Tetramethyl butanediamine 0.10
N-methyl morpholine 0.20
Dibutyltin dilaurate 0.20
Emulsifier (siloxane-oxyalkylene copolymer)- 0.80 Tolylenediisocyanate 38.1 Additive 0.01 to 0.1
Table I Goncen- Time in Additive tration, Hours at Parts by C. to
Weight Failure d-Tartarie Acid 0.1 72 0.05 72 0.01 8 Control 0. 00 3-5 As shown in Table II below, the addition of tartaric acid to tin catalyzed urethane foams results in a significant increase in retention of desired physical properties after both heat and humid aging tests.
Table II FOAM FORMULATION Glycerol-propylene oxide adduct, 3,000 average molecular weight Emulsifier (siloxane-oxyalkylene eopolymer) Dibutyltin Dilaurate Tetramethyl Butanedia ne.
Water (total) Tolylenediisocyanate d-Tartaric Acid Cream Time, sec
Rise Time, seconds Density, lb. ft. 8 Tensile Strength, p.s. Elongation, percent Compression Set percent:
22 Hr. at F., 50%.". 22 Hr. at 160 F., 90%,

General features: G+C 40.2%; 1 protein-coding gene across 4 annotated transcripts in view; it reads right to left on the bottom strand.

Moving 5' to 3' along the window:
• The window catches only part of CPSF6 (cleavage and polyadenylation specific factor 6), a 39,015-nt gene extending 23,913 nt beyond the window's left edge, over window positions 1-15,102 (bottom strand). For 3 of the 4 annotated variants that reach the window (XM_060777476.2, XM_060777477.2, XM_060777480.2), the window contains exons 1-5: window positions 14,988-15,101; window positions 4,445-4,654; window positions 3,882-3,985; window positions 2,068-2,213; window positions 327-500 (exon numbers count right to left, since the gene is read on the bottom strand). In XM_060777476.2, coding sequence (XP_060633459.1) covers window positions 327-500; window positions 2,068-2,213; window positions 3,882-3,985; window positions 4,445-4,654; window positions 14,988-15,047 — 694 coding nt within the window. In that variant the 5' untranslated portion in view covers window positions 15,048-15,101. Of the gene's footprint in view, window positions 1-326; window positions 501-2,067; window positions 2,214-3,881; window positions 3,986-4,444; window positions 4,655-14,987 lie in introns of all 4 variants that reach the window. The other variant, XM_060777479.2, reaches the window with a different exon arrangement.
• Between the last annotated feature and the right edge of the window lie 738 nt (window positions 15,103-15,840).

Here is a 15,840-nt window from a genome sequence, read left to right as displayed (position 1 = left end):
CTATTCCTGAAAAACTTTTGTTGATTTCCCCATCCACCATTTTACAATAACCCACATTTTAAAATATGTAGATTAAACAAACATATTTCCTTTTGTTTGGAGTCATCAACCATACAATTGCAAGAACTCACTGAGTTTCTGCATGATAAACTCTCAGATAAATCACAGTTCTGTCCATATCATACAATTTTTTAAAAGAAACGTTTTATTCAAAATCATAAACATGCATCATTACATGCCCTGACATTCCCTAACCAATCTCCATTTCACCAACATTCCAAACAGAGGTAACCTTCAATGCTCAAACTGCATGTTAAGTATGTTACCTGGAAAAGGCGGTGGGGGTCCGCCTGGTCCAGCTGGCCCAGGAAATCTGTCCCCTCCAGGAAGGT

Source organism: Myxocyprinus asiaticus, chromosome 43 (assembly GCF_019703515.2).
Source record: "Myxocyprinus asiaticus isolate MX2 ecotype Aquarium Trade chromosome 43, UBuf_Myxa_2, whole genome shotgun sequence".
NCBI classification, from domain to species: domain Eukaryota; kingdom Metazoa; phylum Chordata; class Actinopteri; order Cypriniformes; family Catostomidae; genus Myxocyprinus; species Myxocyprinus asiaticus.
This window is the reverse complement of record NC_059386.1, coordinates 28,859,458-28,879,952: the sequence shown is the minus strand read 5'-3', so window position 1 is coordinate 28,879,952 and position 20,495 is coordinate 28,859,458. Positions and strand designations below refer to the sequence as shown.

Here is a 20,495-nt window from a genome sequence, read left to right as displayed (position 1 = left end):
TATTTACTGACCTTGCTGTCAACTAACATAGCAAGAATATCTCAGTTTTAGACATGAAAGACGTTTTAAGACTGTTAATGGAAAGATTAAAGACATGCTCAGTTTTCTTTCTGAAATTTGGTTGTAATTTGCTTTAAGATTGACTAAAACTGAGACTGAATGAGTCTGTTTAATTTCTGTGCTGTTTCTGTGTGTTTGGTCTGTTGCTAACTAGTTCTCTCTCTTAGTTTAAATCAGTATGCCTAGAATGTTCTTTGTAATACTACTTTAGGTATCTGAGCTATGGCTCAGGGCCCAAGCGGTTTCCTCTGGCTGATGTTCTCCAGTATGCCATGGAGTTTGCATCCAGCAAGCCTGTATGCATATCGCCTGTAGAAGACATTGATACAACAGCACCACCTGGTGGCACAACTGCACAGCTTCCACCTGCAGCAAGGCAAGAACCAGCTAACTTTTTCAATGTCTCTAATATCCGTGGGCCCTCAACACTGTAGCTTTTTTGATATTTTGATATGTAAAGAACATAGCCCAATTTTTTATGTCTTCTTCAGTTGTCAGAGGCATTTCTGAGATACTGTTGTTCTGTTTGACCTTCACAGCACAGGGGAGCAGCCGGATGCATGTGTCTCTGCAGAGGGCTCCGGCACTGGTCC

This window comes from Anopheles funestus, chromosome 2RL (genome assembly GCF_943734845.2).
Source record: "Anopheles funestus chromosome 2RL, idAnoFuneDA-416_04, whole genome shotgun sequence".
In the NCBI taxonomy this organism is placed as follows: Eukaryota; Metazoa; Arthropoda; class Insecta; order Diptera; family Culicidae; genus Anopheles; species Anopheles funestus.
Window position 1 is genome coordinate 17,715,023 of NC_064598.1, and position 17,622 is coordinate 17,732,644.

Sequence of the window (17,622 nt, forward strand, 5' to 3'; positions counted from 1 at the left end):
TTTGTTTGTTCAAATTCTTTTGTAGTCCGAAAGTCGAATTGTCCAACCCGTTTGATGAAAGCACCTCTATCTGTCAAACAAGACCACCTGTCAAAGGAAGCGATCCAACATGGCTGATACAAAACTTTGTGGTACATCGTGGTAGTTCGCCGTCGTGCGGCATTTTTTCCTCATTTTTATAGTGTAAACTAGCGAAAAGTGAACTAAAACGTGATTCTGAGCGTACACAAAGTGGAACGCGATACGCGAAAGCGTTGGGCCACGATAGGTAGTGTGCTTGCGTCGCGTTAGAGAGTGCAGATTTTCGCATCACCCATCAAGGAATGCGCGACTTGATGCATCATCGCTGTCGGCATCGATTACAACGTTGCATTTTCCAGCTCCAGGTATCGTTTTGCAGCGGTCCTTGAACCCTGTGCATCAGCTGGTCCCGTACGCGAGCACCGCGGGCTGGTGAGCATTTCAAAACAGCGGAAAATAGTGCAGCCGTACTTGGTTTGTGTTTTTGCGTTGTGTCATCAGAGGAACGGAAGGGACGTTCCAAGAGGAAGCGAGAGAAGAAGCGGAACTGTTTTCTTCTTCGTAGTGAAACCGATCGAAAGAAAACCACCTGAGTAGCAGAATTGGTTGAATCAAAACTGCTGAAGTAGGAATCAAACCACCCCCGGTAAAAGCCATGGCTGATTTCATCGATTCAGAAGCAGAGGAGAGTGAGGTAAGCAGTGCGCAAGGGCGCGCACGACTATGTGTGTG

y; Hr Humid Aging, 12 Hr. at
p. s. i.-
What is claimed is:
1. In a method for preparing polyurethanes wherein a polyether polyol which has a molecular weight of at least about 250 and which contains at least 2 active bydrogens as measured and determined by the Zerewitinoii test and an organic polyisocyanate are reacted together in 7 s the presence of an organic tin catalyst and foamed by I References Ci i the file f h patent means of a blowing agent, the improvement which comprises incorporating in the reaction mixture a stabilizing UNITED STATES PATENTS amount of tartaric acid. 2,894,919 Simon et a1. July 14, 1959 2. The method of claim 1 wherein the isocyanate is 5 tolylenediisocyanate. OTHER REFERENCES 3. The method of claim 2 wherein the polyether is a MObaY Publication, one Shot System for Flexible propylene oxide adduct of glycerol. Polyether-Urethane Foams, November 10, 1958.